I know it’s small, but 1-click convenience is just awesome. Even ignoring that, if I DON’T type in a search query, hitting the search-engine button in GToolbar took me to the site’s home page. It was like an icon-only Bookmarks bar and it used it often. I just hit the YouTube icon to go to YouTube, or type a query and then hit the icon to search YT. So simple, so brilliant.

    These two features are why I loved GToolbar. Firefox does not provide that combo natively. So, I’m glad Googlebar is here to take its place. :D

  5. Rockin said on October 6, 2011 at 12:41 am

    Quite impressive as Googlebar almost looks like Google Toolbar. Although those who use GTB quite often would miss some of its crude features in Googlebar. Still an option for those who are running higher versions of Firefox. Nice tip.

  6. scylla said on August 11, 2011 at 11:09 pm

    Thank you for the news about Googlebar, Martin, I’ve been bereft without Google Toolbar. I mainly use it for the highlighter, so Googlebar Lite is a wunderbar toolbar for me ;-D It’s so friendly that I’m going to give the “heavy” version a go now, to add on GMail and a couple of other bits. xx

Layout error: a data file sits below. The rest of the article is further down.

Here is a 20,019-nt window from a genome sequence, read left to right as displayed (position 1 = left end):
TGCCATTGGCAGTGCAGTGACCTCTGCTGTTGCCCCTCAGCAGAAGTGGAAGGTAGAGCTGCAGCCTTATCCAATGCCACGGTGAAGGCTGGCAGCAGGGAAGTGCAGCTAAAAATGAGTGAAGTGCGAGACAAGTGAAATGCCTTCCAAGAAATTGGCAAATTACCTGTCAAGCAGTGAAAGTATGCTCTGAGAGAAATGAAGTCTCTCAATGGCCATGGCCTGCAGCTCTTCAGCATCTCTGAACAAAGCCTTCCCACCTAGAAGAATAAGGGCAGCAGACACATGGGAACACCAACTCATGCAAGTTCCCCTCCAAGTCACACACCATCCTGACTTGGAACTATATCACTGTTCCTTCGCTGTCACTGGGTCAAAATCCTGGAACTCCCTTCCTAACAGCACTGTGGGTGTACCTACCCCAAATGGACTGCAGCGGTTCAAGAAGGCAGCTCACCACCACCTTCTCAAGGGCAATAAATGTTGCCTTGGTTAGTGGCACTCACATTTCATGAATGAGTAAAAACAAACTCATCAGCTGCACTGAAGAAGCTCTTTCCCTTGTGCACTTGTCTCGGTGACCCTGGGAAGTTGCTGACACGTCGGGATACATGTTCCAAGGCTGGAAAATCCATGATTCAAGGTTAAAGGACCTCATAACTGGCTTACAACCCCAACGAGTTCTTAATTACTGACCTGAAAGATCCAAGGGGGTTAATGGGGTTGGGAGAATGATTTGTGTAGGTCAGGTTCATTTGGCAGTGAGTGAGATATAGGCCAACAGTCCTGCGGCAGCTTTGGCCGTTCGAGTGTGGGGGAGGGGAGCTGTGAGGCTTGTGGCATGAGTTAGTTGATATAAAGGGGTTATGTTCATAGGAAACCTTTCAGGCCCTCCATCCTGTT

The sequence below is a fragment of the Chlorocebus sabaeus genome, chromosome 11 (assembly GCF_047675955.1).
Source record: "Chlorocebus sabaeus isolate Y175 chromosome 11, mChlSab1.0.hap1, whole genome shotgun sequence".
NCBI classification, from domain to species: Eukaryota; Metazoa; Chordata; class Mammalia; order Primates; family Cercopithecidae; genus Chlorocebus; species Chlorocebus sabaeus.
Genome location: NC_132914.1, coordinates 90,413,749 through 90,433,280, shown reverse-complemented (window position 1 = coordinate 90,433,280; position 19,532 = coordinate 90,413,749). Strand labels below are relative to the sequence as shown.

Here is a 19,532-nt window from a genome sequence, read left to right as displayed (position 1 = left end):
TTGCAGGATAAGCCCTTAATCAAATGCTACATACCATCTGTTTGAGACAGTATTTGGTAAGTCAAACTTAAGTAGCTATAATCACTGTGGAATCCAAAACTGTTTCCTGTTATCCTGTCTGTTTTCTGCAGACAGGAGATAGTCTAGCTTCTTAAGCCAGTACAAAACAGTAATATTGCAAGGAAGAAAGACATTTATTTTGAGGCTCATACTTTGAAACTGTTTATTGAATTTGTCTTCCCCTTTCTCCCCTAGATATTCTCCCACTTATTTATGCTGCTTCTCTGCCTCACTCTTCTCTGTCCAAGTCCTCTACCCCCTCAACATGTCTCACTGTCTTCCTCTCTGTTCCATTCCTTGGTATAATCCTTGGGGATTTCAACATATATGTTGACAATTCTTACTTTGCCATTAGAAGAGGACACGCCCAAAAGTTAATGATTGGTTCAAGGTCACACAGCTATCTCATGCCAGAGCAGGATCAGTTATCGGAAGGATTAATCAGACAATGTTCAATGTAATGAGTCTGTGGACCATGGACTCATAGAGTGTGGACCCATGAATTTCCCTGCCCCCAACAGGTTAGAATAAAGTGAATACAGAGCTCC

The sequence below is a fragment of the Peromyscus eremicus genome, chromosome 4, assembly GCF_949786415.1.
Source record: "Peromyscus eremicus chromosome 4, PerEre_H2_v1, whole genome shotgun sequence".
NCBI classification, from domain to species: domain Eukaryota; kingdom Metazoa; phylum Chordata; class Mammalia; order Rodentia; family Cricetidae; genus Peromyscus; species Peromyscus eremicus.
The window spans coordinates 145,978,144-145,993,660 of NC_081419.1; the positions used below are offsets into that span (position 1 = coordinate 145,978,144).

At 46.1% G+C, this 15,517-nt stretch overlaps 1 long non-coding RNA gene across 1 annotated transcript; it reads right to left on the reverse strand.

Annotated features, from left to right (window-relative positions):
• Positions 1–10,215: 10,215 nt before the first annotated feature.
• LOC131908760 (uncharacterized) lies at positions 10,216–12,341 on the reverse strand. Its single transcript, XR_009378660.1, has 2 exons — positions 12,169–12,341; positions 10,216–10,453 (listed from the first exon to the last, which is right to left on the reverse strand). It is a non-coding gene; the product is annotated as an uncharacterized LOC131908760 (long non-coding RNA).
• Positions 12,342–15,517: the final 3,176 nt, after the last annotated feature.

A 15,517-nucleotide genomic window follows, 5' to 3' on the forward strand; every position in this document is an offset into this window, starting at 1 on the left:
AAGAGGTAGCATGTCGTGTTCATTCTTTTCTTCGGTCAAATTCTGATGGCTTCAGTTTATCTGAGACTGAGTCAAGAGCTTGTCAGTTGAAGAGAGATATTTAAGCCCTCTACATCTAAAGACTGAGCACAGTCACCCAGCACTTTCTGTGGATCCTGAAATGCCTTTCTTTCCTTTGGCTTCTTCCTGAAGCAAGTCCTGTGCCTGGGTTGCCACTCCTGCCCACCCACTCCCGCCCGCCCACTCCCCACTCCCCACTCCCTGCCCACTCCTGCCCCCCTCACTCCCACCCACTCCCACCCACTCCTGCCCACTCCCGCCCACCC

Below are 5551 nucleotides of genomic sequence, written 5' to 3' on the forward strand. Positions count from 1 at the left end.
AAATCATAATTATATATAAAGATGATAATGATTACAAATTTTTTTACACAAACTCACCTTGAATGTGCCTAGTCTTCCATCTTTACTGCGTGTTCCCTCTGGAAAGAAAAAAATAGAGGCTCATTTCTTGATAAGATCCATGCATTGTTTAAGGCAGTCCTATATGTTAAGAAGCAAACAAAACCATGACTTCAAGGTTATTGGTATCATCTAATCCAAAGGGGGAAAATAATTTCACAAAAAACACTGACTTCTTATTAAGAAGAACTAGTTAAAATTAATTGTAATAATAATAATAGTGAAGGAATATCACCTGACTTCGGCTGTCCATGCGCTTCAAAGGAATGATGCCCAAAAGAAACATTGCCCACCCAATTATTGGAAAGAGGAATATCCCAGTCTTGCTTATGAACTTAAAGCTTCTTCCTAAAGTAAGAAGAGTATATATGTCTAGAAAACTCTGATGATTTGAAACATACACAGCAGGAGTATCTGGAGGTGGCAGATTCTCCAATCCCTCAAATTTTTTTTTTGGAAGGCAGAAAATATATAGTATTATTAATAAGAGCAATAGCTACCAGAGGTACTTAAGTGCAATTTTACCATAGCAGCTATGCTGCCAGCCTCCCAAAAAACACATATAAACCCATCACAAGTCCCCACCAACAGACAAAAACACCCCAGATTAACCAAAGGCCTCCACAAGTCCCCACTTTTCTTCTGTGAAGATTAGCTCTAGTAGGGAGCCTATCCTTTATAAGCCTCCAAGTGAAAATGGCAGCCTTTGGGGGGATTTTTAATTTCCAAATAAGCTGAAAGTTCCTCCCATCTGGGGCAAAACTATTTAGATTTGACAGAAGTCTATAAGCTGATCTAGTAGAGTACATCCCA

7. JP said on July 30, 2011 at 6:56 am

    Seriously I am tired of the whiners complaining that toolbars are useless.

    Loading 5 toolbars on your screen is stupid, agreed.

    But ONE that handles a number of convenient things (search, highlighting text, and one button find for searched keywords for instance)… Can be rather handy for some people.

    So go whine about something else. My god what is wrong with you posers. (Sorry just venting about a number of people all over the place commenting about how happy they are that google got some people addicted to their toolbar, dropped support, and those of us who use it are clueless.)

  8. Lily said on July 28, 2011 at 6:07 pm

    There’s no translation tool integrated in Googlebar, right?
    That’s a pity….
    So I installed

    What Do you think about it????

    Hope I’m not Spaming =)
    But trying to find some alternatives to google toolbar, too…

  9. lookmann said on July 27, 2011 at 7:26 pm

    well, some toolbars have unique advantages, Quero in IE 9 offers
    ad-blocker support, where no freeware is available.GOOGLE’s tranalation role is unmatched for its simplicity. if you dont get eng., subs for good old hollywood movies,trust google to anglisize spanish or romanian subs. those (toolbars) are there, because someone needs them for something.


  10. Robert Palmar said on July 27, 2011 at 1:22 am

    Presumably Google will delete at some point
    its Google Toolbar Button Gallery which is the